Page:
|Friday! Hope you have a terrific weekend, everyone!
Also, thanks very much to Spark PR for showing some SVC love. That color suits you! (Tim, you especially.) We like the added touch of the unicorn piñata.
Bird, the young Santa Monica, Ca.-based electric scooter company that we profiled less than a month ago, is raising as much as $100 million in new funding at a $300 million valuation, according to TechCrunch. More here.
Lloyd Blankfein is preparing to step down as Goldman Sachs CEO as soon as the end of the year, capping a more than 12-year run that has made him one of the longest-serving bosses on Wall Street. According to the WSJ, Goldman isn’t looking beyond the firm’s two co-president to replace him.
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|Another New Survey Underscores That Skilled Workers Can Live Pretty Much Wherever They Want
If want to live outside an expensive city like San Francisco or New York, it pays to have specialized knowledge. So suggests a new survey out of Upwork, the freelancing platform created from the 2013 merger of Elance and oDesk that connects businesses and independent contractors.
According to feedback from more than 1,005 workforce hiring decision-makers conducted on Upwork’s behalf by the company Inavaro, skilled workers can pretty much live wherever they want and employers will come to them. The reason: companies say they are struggling to find talent, with the average position open for 36 days and some engineering jobs vacant for up to 45 days.
In fact, though the majority of organizations surveyed — 57 percent — don’t support a work-from-home policy, those that do say they’ve become increasingly inclusive of people who work outside the office, and five times as many hiring managers expect more of their team to work remotely in the next decade than expect less. Put simply, they say the most skilled person for the job outweighs that person’s ability to work in the same location as the rest of the team.
The survey’s findings aren’t a huge surprise for a number of reasons, including that it’s in Upwork’s interests to promote the idea that freelancing is where it’s at. (The more freelancers it has to choose from, the better for its platform.)
It’s also the case that mobility has slowed dramatically, with slightly more than one in ten Americans (11.2 percent) moving between 2015 and 2016 — roughly half the rate that it was 60 years ago, when the Census began tracking American mobility. In some situations, people simply can’t move, particularly in cases where their homes act as a kind of tether. But many more are choosing not to move, including because the cost of living is higher elsewhere and because they are finding job opportunities where they are.
That’s especially true if they’re more educated.
Allegion, an Ireland-based publicly traded global security products and software company, has launched a $50 million corporate venture fund, after partnering with the corporate venture capital firm Touchdown Ventures, which will help manage the effort. More here.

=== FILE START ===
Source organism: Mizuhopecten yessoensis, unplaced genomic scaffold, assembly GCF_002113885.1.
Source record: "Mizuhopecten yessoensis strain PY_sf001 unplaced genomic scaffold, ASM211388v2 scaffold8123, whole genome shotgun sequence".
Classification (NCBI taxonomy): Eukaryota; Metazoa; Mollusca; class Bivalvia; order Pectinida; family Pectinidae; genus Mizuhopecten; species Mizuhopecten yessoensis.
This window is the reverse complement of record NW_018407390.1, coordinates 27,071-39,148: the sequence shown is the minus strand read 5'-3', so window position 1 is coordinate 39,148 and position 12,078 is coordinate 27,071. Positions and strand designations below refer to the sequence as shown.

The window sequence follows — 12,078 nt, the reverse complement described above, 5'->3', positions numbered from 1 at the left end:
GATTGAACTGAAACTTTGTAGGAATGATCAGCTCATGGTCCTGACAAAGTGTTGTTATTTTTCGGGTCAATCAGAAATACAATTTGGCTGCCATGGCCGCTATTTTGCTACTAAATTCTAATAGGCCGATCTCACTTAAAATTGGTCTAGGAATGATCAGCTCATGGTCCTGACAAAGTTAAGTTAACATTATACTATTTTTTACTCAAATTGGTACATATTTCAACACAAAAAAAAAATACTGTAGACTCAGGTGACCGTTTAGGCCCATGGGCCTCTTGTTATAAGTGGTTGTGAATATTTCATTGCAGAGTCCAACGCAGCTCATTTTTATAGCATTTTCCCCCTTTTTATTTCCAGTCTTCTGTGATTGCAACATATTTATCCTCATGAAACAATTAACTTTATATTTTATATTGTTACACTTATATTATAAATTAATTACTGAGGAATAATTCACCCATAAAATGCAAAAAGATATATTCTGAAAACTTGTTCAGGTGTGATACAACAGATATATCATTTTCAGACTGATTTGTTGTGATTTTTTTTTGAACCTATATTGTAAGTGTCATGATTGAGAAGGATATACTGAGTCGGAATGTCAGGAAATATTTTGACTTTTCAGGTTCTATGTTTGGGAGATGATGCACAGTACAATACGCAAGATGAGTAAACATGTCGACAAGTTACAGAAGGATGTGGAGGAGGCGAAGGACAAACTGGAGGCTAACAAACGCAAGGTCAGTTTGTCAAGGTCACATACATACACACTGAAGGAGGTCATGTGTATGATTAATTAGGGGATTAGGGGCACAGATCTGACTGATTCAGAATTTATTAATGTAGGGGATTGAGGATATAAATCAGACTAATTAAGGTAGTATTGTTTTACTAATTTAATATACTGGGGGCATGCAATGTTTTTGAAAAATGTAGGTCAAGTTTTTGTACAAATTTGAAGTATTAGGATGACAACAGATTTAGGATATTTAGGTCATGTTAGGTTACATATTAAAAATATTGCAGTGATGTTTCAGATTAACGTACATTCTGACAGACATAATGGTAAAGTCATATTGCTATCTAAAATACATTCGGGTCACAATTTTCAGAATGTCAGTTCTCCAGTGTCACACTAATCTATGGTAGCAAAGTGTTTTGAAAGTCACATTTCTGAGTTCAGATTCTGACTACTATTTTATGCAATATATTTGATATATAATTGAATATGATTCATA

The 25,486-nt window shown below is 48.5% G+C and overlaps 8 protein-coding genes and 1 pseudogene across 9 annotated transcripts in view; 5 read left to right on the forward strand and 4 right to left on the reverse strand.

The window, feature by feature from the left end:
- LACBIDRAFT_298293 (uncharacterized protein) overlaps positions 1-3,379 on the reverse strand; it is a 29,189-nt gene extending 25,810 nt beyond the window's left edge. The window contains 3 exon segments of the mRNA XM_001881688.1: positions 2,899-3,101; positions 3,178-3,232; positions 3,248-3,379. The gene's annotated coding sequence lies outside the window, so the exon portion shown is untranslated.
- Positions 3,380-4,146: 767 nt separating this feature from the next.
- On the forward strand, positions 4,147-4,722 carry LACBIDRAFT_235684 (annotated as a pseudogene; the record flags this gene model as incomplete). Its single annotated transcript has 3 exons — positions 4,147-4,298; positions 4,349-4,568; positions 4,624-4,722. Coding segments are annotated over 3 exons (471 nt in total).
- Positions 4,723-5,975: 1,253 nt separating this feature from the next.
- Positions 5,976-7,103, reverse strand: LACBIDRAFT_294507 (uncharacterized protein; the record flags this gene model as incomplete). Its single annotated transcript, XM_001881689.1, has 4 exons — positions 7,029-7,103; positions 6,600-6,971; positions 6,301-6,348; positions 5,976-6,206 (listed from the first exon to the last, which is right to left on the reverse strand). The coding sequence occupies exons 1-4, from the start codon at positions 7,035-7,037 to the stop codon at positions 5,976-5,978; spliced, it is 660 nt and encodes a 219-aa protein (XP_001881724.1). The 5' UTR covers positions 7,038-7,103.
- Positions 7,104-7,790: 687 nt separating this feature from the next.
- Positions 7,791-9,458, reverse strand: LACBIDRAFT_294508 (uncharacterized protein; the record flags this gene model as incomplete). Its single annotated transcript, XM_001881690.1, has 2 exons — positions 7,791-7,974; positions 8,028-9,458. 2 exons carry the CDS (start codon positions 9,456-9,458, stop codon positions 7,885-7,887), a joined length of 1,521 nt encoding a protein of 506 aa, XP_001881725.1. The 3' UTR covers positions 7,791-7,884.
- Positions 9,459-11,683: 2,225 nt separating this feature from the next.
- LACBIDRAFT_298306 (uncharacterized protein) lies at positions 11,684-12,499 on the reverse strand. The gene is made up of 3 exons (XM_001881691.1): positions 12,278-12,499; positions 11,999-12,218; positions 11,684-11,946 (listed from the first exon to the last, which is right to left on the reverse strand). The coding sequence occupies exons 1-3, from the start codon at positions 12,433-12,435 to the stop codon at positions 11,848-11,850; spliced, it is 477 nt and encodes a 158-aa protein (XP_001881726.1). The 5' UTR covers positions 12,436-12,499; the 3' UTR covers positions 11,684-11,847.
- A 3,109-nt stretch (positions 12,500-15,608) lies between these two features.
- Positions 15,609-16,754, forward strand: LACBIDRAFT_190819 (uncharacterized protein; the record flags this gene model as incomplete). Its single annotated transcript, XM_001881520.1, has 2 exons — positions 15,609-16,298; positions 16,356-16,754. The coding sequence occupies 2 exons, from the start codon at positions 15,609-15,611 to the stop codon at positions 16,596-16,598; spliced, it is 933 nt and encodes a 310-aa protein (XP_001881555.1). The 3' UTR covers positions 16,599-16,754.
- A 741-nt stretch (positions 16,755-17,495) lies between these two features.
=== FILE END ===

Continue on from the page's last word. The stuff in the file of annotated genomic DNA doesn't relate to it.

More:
The high-end audio technology company Bose is getting into the augmented reality game with a new product and a $50 million fund devoted to startups that will develop services for its new platform. TechCrunch has more here.
Mars Petcare, a pet nutrition and healthcare company based in Brussels, Belgium, has created a $100 million venture capital fund called Companion Fund in partnership with Digitalis Ventures, an investment firm with offices in L.A., New York, San Francisco, and London. The fund will provide capital and support to startups that are addressing the needs of pets, pet owners and vets. More here.
Multicoin Capital, a new, Austin, Tex.-based cryptofund that invests in blockchain tokens, says that David Sacks, Marc Andreessen, Chris Dixon, Elad Gil, Vy Capital and Passport Capital are among its investors and that it expects to close its debut fund with $250 million by the end of the second quarter of this year. As CoinDesk notes, Civic founder Vinny Lingham joined the fund as a general partner last December. More here and here.
Boxed, a 5.5-year-old, New York-based bulk-buying site for food and household items, reportedly rejected a $400 million acquisition offer from grocer Kroger. The company has raised more than $130 million in funding from firms that includeEniac Ventures, GGV Capital, DST Global and FJ Labs. Bloomberg has the story here. (And more here in TechCrunch.)
Twitter says it has appointed a new chief technology officer, Parag Agrawal. Agrawal had joined the company in 2011 as an ads engineer. The role was previously held by Adam Messinger, who left in late 2016. CNBC has more here.
Longtime tech journalist Cory Johnson says he has left Bloomberg TV to join the crypto company Ripple as its chief market strategist. Johnson, who helped found TheStreet.com and has worked for CNBC, among other media organizations, had also logged a bit of time as a hedge fund manager and private investor earlier in his career.
Former President Barack Obama is in advanced negotiations with Netflix to produce a series of high-profile shows that will provide him a global platform, according to the New York Times.
Martin Shkreli, the pharmaceutical industry’s enfant terrible, was sentenced today to seven years in prison.
Billionaire investor Peter Thiel just landed a fresh victory in Washington. His data-mining startup, Palantir Technologies, has won a much-contested contract to provide software to the U.S. Army.
The FCC says tiny satellites from a still-in-stealth-mode startup called Swarm Technologies could endanger other spacecraft.
The lucrative art of chicken sexing.
The Sopranos are coming back.
A college student explains modern dating to his mother.
No. Sorry. This should be illegal.